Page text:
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Off-Label Use For Thalidomide as a Cancer Drug Questioned

A month ago, I posted a blog item about the FDA strenghtening the "X classification" on accutane to prevent pregnant women from taking the drug, which can cause serious fetal abnormalities. The plan, slated to be activated next summer, mirrors a similar program that prevented pregnant women from taking thalidomide some 45 years ago.

Thalidomide wasn't sold in the United States until six years ago, when the FDA approved it to treat leprosy and as an off-label cancer treatment. A group of Northwestern University researchers is calling for even tougher FDA policies that prevent pharmaceutical manufacturers from informing patients about potentially fatal toxicities that occur with some cancer drugs to be revised immediately, largely due to thalidomide, as it has been reported to have caused potentially fatal blood clots in the legs and lungs in some 200 cancer patients.

Researchers identified the occurrence of potential fatal blood clots in the legs and the lungs in up to 20 percent or more of cancer patients who received thalidomide. The highest rates of thromboembolism occurred in patients who received concurrent treatment with thalidomide plus chemotherapy (18 percent) versus blood clots associated with thalidomide-corticosteroid combinations (13 percent) and single-drug treatment (5 percent).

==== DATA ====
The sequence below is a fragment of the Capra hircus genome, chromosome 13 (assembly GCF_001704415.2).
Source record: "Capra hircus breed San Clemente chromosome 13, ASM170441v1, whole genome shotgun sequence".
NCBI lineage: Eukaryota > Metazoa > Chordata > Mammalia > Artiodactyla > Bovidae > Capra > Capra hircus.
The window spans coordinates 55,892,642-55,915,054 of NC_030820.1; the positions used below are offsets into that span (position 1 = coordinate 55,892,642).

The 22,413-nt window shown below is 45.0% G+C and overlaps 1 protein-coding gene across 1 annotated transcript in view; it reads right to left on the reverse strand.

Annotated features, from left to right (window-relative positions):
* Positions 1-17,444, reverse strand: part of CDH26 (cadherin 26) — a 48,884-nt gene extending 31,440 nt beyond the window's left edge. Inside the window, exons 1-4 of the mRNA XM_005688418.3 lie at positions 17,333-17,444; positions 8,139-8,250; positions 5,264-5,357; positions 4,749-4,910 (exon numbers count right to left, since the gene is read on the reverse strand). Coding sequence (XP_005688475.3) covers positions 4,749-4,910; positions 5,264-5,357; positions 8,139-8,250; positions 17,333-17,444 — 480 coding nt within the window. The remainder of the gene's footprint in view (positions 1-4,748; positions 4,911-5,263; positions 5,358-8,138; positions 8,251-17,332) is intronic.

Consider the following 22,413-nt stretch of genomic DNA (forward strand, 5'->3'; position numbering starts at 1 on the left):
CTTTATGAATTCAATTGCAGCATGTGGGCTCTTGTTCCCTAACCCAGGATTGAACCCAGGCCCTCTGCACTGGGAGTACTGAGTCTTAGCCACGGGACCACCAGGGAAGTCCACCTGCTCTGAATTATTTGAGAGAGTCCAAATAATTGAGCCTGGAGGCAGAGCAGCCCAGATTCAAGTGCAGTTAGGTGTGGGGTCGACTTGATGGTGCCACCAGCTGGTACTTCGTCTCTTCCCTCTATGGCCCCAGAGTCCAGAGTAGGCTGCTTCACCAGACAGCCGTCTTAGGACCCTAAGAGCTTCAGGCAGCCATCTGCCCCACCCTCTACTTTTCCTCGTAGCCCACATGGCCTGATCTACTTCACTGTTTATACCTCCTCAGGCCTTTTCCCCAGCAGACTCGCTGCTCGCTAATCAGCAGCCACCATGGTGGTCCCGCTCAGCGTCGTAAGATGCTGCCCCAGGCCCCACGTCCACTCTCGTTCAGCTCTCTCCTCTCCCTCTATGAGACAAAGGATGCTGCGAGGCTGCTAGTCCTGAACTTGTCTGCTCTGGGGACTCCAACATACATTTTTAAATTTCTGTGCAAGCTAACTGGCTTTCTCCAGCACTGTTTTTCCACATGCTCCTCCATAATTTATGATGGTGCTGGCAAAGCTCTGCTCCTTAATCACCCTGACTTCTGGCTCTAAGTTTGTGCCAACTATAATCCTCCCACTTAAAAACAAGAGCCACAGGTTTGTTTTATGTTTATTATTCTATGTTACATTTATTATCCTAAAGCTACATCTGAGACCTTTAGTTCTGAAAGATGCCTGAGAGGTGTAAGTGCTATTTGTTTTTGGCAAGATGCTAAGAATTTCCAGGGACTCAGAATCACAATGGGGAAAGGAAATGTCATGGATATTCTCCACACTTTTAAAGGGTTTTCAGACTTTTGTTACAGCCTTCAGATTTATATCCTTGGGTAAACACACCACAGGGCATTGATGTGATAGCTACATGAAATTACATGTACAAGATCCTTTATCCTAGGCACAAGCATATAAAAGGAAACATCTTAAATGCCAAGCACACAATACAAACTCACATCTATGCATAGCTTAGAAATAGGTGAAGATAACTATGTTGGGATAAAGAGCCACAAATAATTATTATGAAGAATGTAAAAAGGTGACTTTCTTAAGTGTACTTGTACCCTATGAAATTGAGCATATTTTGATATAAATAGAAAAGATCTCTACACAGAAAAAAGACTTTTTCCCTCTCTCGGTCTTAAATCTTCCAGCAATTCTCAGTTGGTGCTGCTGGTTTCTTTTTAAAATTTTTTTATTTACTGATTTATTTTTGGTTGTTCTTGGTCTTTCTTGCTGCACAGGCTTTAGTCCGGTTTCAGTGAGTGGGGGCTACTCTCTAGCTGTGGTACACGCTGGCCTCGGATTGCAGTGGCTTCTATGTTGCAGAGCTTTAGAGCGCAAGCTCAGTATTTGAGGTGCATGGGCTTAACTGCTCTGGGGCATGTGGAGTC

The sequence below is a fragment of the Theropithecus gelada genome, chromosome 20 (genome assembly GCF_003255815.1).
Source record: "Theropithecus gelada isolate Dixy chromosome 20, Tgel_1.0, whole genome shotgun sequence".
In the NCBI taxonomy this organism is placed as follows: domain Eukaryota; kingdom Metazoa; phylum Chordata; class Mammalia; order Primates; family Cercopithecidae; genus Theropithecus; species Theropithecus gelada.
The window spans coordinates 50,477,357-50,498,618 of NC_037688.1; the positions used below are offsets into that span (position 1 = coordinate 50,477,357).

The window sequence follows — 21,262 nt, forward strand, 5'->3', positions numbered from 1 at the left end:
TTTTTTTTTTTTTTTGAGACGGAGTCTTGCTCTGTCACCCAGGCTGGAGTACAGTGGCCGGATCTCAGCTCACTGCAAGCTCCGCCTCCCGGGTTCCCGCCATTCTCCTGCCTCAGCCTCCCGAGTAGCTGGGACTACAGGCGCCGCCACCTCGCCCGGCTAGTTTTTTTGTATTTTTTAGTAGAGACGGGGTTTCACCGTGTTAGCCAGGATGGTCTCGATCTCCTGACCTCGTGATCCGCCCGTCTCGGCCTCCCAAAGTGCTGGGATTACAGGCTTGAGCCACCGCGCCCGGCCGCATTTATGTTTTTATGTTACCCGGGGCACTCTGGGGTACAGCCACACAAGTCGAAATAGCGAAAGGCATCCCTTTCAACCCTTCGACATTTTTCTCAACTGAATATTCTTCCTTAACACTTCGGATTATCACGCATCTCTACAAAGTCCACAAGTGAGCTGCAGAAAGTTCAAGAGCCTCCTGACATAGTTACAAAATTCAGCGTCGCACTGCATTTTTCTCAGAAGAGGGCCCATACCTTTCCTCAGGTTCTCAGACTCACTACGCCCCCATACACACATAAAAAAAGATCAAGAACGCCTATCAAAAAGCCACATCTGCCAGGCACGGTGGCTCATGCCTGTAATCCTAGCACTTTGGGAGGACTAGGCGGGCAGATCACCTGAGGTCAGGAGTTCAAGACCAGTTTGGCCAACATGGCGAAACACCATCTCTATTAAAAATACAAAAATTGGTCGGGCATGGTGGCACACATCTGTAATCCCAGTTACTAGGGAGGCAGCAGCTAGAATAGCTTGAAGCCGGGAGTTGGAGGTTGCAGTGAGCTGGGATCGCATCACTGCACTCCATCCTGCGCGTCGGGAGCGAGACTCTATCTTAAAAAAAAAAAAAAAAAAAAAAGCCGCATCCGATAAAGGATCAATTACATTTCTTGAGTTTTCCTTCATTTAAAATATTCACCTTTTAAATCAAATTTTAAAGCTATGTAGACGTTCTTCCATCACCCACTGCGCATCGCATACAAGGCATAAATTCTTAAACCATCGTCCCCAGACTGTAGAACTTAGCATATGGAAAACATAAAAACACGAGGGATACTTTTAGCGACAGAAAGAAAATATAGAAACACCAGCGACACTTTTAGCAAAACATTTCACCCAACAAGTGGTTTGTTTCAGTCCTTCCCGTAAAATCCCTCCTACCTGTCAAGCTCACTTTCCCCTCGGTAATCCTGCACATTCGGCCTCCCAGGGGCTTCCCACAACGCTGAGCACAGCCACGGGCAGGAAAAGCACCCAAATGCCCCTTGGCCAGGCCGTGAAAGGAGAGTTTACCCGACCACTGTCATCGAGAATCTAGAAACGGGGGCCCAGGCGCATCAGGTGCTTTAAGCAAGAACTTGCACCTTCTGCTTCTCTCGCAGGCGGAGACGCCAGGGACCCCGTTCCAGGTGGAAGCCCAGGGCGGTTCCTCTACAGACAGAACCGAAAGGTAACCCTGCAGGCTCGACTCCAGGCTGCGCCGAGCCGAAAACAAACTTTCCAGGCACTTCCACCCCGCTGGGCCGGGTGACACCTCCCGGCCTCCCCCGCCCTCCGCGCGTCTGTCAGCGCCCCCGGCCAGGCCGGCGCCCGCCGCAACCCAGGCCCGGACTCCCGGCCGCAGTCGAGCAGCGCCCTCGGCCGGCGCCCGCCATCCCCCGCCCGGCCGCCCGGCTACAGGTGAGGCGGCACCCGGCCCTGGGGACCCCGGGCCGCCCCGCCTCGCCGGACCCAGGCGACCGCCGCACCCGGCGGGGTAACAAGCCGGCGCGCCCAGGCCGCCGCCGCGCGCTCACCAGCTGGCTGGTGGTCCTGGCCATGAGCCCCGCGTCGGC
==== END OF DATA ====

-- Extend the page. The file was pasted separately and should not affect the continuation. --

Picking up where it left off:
Virtually all patients who have received thalidomide over the past six years have received the drug for cancer, making this drug the only one in the country whose use is exclusively off label, researchers said. However, the FDA strictly restricts discussion or dissemination of information to physicians and patients to "on label" indications, which prevents the pharmaceutical manufacturer from advising cancer patients about the side effects of thalidomide when it is used to treat cancer.

And, despite an FDA mandate that all health care personnel and patients involved with thalidomide treatments participate in the preventive System for Thalidomide Education and Prescribing Safety (STEPS), the program does not provide patients, pharmacists or health care providers with information on thromboembolisms.

EurekAlert December 20, 2004

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